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Art Basel Hong Kong: East

Highlights from the Asian component of the recent fair

by Josh Rubin
on 30 May 2013

After six years of galleries, artists and buyers surging upon Hong Kong's ART HK festival, Art Basel has taken the reigns to build upon Asia's creative boom, bring the local market global and take global audiences local. With 50% of the fair required to showcase works represented by galleries in Asia and Asia-Pacific, the East had an opportunity to demonstrate their style and technique to the 60,000 international visitors Art Basel Hong Kong drew last week.

From colored pencil shavings to light-box art, variations of the traditional meshed with all-out modernity to represent the Asian artistry that's blossoming right now.

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With a manga edge, Japanese artist Aya Takano's yet-to-be-named 2013 piece, shown by Perrotin Gallery, tosses a nude female into the air, paired with foxes, cats and other animals. Drawing contrast between the natural berries and flowers and the artificial, modern building courtyard, this oil painting pits the values of the past against those of the present.

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Cambodia's Chan Dany applies meticulously spliced colored pencil shavings atop wooden board backings. Although the images featured in the 2009 series displayed by 10 Chancery Lane Gallery, are of traditional symbolism (a dragon, a lotus flower), the medium speaks beyond the subject matter, with the colored lead laying the edging and outlines, as seen in the detail shot above, while the wood and its folds form dimension. The full image is featured in our slideshow below.

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Silverlens Gallery presented the "Landscapes and Structures Series" (2013), a creation of Chinese-Filipino artist Mariano Ching. The art features spliced log parts in diptych fashion, allowing for a geode-like view of pyrographic scenes underneath the sheen of acrylic wax.

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The culture of transportation is a worthy subject for art. In the simplest interpretation: automobiles and art both aim to move people. Ichwan Noor's "Beetle Sphere" (2013) does exactly that. The aluminum and polyster sculpture, featured among Mondecor Gallery's offerings, contains real parts from a 1953 Volkswagen Beetle, morphed into a 5'9" sphere, as if molded into a ball by the hands of a monster. The sensation elicited by the Indonesian artist's opus is jarring, but beautiful.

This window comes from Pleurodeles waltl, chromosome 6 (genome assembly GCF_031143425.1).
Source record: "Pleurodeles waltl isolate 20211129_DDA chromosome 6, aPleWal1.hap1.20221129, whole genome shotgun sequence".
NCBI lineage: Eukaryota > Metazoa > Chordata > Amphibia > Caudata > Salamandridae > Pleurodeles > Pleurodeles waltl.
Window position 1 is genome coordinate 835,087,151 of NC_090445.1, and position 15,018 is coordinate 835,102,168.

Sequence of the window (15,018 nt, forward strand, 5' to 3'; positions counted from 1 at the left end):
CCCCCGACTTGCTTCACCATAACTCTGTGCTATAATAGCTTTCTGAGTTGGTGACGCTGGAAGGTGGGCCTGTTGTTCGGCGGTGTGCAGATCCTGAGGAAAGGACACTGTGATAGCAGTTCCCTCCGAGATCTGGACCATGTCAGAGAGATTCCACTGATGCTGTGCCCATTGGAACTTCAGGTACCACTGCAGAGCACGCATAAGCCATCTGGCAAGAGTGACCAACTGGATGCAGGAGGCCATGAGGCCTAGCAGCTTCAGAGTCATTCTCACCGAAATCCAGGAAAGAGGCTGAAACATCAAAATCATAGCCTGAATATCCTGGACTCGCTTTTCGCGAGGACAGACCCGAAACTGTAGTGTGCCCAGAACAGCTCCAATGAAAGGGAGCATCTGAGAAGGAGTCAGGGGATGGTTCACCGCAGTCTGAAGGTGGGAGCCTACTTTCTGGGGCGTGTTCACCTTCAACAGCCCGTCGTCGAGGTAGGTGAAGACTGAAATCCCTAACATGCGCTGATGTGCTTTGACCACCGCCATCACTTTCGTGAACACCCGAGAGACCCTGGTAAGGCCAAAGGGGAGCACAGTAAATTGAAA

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Jane Lee's "Fetish" series painting "RB I" (2013), spotted at Mizuma Gallery's presentation, evokes a moon-like cratered orb. Heavy acrylic gel tightly binds rolled canvas flowers, overflowing with acrylic color, together on circular matting. This Singaporean artist utilizes the tiniest ornamental detailing, visible in the detail shot in our slideshow, to dictate the tone of the entire piece.

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Chinese artist He An's piece "He Tao Yuan" (2013) is comprised of neon lightbulbs within characters formed from acrylic light-boxes. Carefully calculated placement of the nine-piece independent color-coordinated sections also displays the electric wires. Modern, yet dilapidated and scattered, the experience at Tang Contemporary Art's display calls to mind urban detritus.

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Ornate, moody and almost puzzle-like, Yayoi Kusama's acrylic on canvas "Cosmic Deer" (1995) triptych, presented by Peter Blum Gallery, establishes its visceral experience upon a flat mosaic of grays and beige, shown in detail above and in its complete form in our slideshow. This modern Japanese piece calls to mind swimming in a gravel pit—both liberating and oppressive.

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Seen at CAIS Gallery's showcase, Korean photographer Won Seoung Won's "Character Episode I" features "The Ark of Obsession" (2013) and "The Character Islands" (2013), wherein she melds fantasy and cluttered hyper-reality by montaging images. The former's boats on a stormy sea create a new island-world that's equal parts home and work. The latter displays a menagerie of wildlife, from farm animals to the untamed, coexisting in close proximity. There is an idealism to the clutter.

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Japanese-born Yuken Teruya crafted a diorama forest titled "Minding My Own Business" (2012) from the front page of an issue of the New York Times. Beauty aside, Teruya's sculpture, shown by Yumiko Chiba Associates, also carries meaning. Having built a scene of fake trees from a product made from trees, this recycling of resource begs the question: what carries most value; the tree, the news or art?

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Beijing-based Lin Tianmiao utilized polyurea, silk threads, and stainless steel for sculptural exploration in Lelong Gallery's presentation of "More or Less The Same" (2011). From skulls and rib-cages to shovels, pitchforks and amorphous weapons, the aggressive series of metallic miniatures tackles both bare-bones humanity and what can be perceived as the dangerous onset of lifeless technology.

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Chinese artist Qin Chong's "Losing" series (2013), shown with Galerie Du Monde, depicts stark scenes of near-natural stalks—born of soot flourishes—growing up 21-foot tall unrolled paper. These shadowy weeds and their overwhelming stature (as well as the choice of media) call to mind mythology's fields of the afterlife.

Images by Josh Rubin, see more in our slideshow.

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